I take it you are still renovating. Is the breaker box in a utility room rather than in a living area? Because if it's in a utility room, you can use an isolation transformer between the box and your dedicated line, and use another circuit for the CDP if it's a problem.

Since isolation transformers can growl when they are doing their job, they really should not be in a living area.

I use three isolation transformers to keep noise to a minimum. It made high priced power cords obsolete - direct test in my system. Thus you kill two birds with one transformer - isolate your analogue system from the CDP, and also from the elevator and God knows what else. Not to mention, making high priced AC power cords obsolete.

Plitron makes very fine isolation transformers, suitable for medical equipment, and they sell directly to the public. Highly recommended.
Pretty clever there, Terry. Rather than using the transformer to isolate the digital side, use it to isolate the analog side from everything else via the dedicated line and plug the CD into a non-dedicated line.
It’s another visit from an electrician, but not a wall buster, and you’re recommending just a naked transformer, right, not a whole box with the bells and whistles (additional outlets, Faraday cage, breaker, etc).


Thank you, Whart.

I use naked transformers in an garden variety electric utility box. But it really depends on the local electric code, and the expertise of the inspectors, because some inspectors get bent out of shape unless its a finished, boxed unit. Plitron sells both kinds, certified UL etc.

If I were doing it again, I'd talk to the electrical inspector before doing anything. And I'd try to make him work for me, not against me. Experience teaches.

I just built a custom house with a dedicated audio room and put in 3 dedicated 20 amp lines terminated right were I'm placing my gear. It is much cheaper to put more lines in when being built than to have to add them later. 

Indeed. I had my downstairs remodeled two years ago and put in four 20-amp lines coming off an 80-amp subpanel. I use them all: one each for amp, pre-amp, and phono stage; then the leftover one for digital, etc. I even sold my RSA Dimitri. Everything just sounds better plugged directly into the dedicated lines (with Furutech GTX duplexes and cover plates). So, I’d advocate for as many as possible.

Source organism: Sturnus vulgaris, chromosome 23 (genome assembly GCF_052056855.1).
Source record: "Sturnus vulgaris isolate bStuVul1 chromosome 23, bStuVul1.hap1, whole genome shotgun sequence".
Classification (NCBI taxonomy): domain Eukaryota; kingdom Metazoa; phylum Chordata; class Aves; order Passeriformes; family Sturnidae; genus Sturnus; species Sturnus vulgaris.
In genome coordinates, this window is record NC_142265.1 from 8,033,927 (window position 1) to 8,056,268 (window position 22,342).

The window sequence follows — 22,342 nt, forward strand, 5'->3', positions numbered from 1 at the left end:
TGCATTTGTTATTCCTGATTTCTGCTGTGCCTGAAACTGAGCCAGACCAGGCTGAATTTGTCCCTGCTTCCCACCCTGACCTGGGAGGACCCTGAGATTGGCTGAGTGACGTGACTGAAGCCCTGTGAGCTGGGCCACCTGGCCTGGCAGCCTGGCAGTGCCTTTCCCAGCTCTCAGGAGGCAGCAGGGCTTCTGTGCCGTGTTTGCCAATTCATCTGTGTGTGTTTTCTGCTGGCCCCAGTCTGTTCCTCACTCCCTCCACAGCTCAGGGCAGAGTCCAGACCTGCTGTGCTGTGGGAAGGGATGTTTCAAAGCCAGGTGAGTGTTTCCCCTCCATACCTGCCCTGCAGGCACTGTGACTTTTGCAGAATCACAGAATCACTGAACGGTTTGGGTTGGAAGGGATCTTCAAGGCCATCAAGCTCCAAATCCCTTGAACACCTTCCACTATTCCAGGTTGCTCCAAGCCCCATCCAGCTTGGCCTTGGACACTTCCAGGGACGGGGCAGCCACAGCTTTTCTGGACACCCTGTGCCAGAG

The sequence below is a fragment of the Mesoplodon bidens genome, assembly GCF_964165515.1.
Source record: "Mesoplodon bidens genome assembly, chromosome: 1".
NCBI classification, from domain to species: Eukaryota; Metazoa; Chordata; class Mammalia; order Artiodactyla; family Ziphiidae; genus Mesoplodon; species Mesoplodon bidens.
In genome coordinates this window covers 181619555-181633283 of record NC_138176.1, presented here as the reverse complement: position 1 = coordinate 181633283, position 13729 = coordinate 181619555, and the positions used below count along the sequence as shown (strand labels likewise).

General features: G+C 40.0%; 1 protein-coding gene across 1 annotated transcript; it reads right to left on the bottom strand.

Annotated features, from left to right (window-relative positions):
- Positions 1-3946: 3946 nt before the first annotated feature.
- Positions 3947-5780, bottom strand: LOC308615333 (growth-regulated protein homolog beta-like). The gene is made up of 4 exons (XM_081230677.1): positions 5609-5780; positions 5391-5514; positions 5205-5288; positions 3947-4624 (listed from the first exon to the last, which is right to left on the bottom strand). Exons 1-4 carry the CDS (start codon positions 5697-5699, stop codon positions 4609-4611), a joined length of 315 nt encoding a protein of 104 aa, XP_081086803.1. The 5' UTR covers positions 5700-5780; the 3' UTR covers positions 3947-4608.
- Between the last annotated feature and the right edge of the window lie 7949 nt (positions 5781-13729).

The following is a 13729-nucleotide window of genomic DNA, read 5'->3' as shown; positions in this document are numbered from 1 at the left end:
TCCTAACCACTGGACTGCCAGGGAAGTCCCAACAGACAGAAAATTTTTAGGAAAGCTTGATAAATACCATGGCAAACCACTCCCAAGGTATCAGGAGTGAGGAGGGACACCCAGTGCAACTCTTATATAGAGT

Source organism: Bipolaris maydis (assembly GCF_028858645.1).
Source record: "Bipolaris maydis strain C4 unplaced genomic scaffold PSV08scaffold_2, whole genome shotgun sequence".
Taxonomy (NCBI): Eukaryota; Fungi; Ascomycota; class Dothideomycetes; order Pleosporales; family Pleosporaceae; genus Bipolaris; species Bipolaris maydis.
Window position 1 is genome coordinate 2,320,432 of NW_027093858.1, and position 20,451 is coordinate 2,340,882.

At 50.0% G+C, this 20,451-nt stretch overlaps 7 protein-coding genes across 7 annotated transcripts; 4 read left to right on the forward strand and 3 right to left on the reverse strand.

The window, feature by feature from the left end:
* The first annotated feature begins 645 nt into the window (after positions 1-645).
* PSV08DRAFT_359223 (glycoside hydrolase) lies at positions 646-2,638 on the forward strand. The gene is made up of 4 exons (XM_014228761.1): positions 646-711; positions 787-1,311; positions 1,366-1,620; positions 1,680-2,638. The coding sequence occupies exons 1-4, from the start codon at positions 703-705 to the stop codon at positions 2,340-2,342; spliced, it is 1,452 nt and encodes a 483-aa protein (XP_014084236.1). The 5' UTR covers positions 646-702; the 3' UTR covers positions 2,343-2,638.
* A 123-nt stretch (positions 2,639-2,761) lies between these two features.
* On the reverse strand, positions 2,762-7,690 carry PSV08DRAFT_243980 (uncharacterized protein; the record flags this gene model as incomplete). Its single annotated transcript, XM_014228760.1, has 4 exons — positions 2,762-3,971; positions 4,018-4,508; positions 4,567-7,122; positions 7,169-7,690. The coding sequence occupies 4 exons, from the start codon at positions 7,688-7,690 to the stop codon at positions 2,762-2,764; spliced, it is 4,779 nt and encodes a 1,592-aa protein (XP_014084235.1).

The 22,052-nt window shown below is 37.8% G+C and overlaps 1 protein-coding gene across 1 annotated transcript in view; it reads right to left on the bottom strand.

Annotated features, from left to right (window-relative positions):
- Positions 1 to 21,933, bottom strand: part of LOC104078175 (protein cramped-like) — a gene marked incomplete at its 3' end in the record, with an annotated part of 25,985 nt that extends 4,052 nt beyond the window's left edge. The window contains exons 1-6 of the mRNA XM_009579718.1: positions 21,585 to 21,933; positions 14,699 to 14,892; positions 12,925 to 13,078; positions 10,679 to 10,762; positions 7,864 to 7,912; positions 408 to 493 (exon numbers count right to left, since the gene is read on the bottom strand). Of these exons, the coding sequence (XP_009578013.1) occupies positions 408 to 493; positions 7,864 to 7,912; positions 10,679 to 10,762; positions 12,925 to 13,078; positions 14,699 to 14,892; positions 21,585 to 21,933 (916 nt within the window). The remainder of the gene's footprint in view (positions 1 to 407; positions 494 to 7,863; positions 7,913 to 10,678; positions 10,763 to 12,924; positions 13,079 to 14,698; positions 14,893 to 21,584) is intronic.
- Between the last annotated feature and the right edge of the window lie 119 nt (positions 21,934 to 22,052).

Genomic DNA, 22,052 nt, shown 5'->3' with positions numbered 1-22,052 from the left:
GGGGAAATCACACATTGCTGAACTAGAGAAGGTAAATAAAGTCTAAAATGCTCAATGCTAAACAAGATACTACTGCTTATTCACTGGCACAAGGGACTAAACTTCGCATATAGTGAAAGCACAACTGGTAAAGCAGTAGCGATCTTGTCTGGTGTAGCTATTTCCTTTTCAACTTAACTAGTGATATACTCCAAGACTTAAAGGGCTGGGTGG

I learnt recently from furmansound.com that even large amps use 4 amps continuously at most. Some power conditioners provide transient power up to 50 amps which should be ample for most amps. These power conditioners also provide isolation from digital circuits. I see no reason to get second line. More lines you have can cause problem of inducing hum occasionally.
giri
Big improvement noted when I added 2 more dedicated lines. One for each mono block and the third for DAC /Transport. 
giri  "I learnt recently from furmansound.com that even large amps use 4 amps continuously at most."


That depends on the amplifier. Regardless, it isn't the draw at idle that's as important as the maximum amount of current an amp needs. With large amplifiers, that can easily be 12 amps. 

I would add to the dedicated lines a unit that would provide power protection and conditioning by using something similar to or a Sola-HD, MCR Hardwired Series - Power Line Conditioning with Voltage Regulation. You would go from the panel to this and then to the dedicated receptacles. This is not cheap, but in Audio terms maybe it is, approximately $500.00 for just this piece of hardware.
My opinions again.

When selecting a device to filter your power, make sure that the output is better than the input from the wall. Not all consumer grade devices do that - or so I am told. Thing is, do they fix the problem you have? A computer uninterruptible power supply is great if you don't care about the wave form, but just need juice to keep a critical computer system up and running. Audio needs clean waveforms, and no DC. IMO. That's an isolation transformer.

Just put a 'scope on a voltage divider across the output. Get your retailer to arrange that. Any tech in the country can do it. The picture on the scope should look like the sine wave from a calculus text. Compare the picture from the device under test to the raw output from the wall. If the device isn't better, if it has jagged steps or other grunge, don't touch it, even if its free, unless your wall power is truly ugly.

If you can't test directly, a good rule of thumb is to use industrial grade equipment, or better. That stuff has to work - their customers are sophisticated enough to test it and demand it. I hear the difference, so I use it.

Just my opinion. YMMV

Should add, that for a motor controller (as in a turntable), it is a good idea to synthesize the waveform with a special circuit. But that is a very special application, and low power, and relatively low cost.

Many thanks for the helpful comments.  As it turns out, there would be just too much tearing out and redoing brand new soffits and walls, etc.  So, I am going to stick with the single dedicated line.  I will explore the various suggestions offered here.  In particular, Terry, thanks for the input about an isolation transformer, will consider it with my electrician.  
My pleasure, Whitecap. Good luck with it all.

I'm in Manhattan as well, and would love to hear your JL subs when your system is done.   I'm trying to decide as well what dedicated lines to install (I'm running off a single 20 amp right now). 
This thread has me thinking.   Since the digital (a dac only in my case) needs so little amperage, why not use the standard wall outlet with a small isolation device or power conditioner for that, essentially giving you two circuits.   I'm going to try that as well.   
Also I use an older ps audio quartet on my elaborate computer editing system (which also runs jriver for my stereo) just to try and keep it from polluting the condo's AC.